Plan unveiled to register more voters amid electoral showdown


AUSTIN, Texas – The fight for the future of the Texas election is far from over. House Democrats have temporarily halted increased voter restrictions, but Gov. Greg Abbott promises to take the issue to a special session later this year.

In a Republican-dominated legislature, Democrats are unlikely to completely stifle such a sweeping election measure. On Tuesday, Democrats announced a plan in hopes of hiring more eligible voters. While efforts to get many Texans on the voter rolls aren’t new, what’s different is how much the Democratic Party plans to spend and how it will follow the different approaches.

“Voter registration is absolutely critical to closing the gap and improving the odds of Democrats being elected to any seat,” Luke Warford, chief strategy officer for the Texas Democratic Party, told Capital Tonight. “When we look at who these people are, who the unregistered Texans are, we know they’re young, we know they’re diverse, we know they’re people of color, or people who just moved in. here other states that tend to be more democratic. “

In 2020, former President Donald Trump won Texas by more than 631,000 votes. Two years earlier, former Congressman Beto O’Rourke had won Senator Ted Cruz less than 225,000 votes.

In their analysis of the general election in November last year, Texas Democrats acknowledged that they were outclassed by the GOP in turnout. Now Democrats aim to register 2 million eligible voters by the 2022 midterm elections.

On Tuesday, the party unveiled its plan dubbed “Project Texas”. Warford said he would start with an investment of almost $ 2 million, but could end up reaching $ 14 million.

Democrats will geographically try out different tactics, including digital ads, apartment registration, mail registration, traditional on-site registration, relational voter registration, and an online application tool linked to which would work in conjunction with door-to-door canvassing.

“The idea of ​​trying to test different things and match the right voter registration tactics to specific voters. I think that’s probably the most innovative and forward thinking thing about this program, fundamentally, ”Warford said.

The Democrats’ announcement comes just after a weekend of Republican victories in local elections and a legislative session dominated by Conservative priorities. Republican strategist Brendan Steinhauser said he could see this session play a major role in the Republican primaries as well as Democrats highlighting these issues. But he believes these statewide issues could disappear into the rearview mirror, as national politics are in the spotlight.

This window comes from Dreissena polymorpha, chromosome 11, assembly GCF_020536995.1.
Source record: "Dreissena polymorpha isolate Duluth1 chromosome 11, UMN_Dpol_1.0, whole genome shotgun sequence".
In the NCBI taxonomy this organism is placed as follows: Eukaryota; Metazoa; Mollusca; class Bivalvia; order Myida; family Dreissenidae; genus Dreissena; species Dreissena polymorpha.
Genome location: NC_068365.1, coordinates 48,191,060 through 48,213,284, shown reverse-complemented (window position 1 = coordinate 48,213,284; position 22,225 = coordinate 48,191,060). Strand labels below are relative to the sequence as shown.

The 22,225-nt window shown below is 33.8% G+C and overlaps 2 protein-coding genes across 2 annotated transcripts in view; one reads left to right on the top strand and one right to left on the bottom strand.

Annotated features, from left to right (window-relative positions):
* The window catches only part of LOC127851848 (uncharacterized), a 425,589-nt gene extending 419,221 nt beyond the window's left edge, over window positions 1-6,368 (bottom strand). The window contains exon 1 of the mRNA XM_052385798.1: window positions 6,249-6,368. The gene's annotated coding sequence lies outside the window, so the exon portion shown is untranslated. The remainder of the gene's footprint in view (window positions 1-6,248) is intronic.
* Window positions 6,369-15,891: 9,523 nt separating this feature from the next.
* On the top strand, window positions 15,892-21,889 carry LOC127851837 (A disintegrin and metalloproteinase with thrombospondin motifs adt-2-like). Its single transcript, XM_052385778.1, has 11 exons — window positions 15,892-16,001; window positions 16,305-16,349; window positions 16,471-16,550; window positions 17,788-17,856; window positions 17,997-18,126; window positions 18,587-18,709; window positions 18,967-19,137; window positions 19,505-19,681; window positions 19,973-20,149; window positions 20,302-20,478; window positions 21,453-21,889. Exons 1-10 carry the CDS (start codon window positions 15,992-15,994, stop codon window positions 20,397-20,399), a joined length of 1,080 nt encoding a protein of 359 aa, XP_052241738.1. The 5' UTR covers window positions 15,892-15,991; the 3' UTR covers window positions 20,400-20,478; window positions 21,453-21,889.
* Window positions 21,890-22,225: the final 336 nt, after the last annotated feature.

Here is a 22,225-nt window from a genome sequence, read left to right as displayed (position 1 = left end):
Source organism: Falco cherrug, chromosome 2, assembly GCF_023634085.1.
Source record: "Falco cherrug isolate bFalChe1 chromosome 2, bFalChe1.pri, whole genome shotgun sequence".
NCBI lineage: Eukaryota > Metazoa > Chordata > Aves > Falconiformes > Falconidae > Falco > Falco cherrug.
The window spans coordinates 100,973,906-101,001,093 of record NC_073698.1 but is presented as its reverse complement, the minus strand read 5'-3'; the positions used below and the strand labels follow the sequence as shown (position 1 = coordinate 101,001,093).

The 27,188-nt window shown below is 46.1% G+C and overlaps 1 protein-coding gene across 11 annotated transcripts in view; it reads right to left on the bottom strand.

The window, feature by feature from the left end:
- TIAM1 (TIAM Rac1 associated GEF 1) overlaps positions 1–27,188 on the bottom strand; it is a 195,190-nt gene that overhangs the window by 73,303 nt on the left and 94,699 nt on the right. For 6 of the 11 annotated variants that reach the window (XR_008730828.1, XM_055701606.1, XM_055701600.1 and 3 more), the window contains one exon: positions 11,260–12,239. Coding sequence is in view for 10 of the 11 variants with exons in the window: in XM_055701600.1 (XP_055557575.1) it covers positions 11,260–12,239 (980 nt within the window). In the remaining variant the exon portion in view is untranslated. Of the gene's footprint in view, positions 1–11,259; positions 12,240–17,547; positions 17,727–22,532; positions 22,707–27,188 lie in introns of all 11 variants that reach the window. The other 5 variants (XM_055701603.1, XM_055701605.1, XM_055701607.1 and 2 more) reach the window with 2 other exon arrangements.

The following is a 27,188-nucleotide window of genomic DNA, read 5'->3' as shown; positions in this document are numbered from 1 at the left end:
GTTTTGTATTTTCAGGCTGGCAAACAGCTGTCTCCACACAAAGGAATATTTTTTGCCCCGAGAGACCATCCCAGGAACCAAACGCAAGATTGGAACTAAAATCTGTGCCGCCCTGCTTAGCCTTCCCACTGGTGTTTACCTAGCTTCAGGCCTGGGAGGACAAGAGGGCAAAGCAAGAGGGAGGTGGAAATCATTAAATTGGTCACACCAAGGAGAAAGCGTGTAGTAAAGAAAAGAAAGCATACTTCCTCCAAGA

“Democratic hopes have been dashed a few times recently, and I know they kind of play the long game here. But until they start winning statewide elections, or start winning more seats in Congress or the State House and State Senate, they will be hard pressed. to convince, you know, their constituents. [they’re] capable of turning Texas blue, ”said Steinhauser.

The 2022 Republican primary is already heating up with an official challenger for the governor’s seat. After a year of wrangling work with heads of state, President Allen West of the Texas Republican Party stepped down in July, sparking speculation about his candidacy for a higher post.

Meanwhile, the current Land Commissioner, George P. Bush, has launched his candidacy for the post of attorney general of Texas. Bush broke with his family by supporting Trump.

“The Republican Party is trying to decide what its future looks like, you know, what role does the former president play in that? What issues do we need to talk about? What types of candidates should we run for election? Said Steinhauser.

The Democrats’ voter registration plan begins with a pilot program that will run until the end of the year. By 2022, they said they would scale up the tactics that work. The minority party has taken a lot of heat for not doing enough in-person voter engagement during the 2020 cycle.

Warford said recruiting candidates will be key, along with messaging and branding.

“We know the thing that gets people to decide whether or not to vote is quite complex, right? It’s a combination of who the candidates are, what they say, when , ” he said. “We are doing our best to think about it holistically and strategically so that our candidates are elected in 2022 and beyond.”

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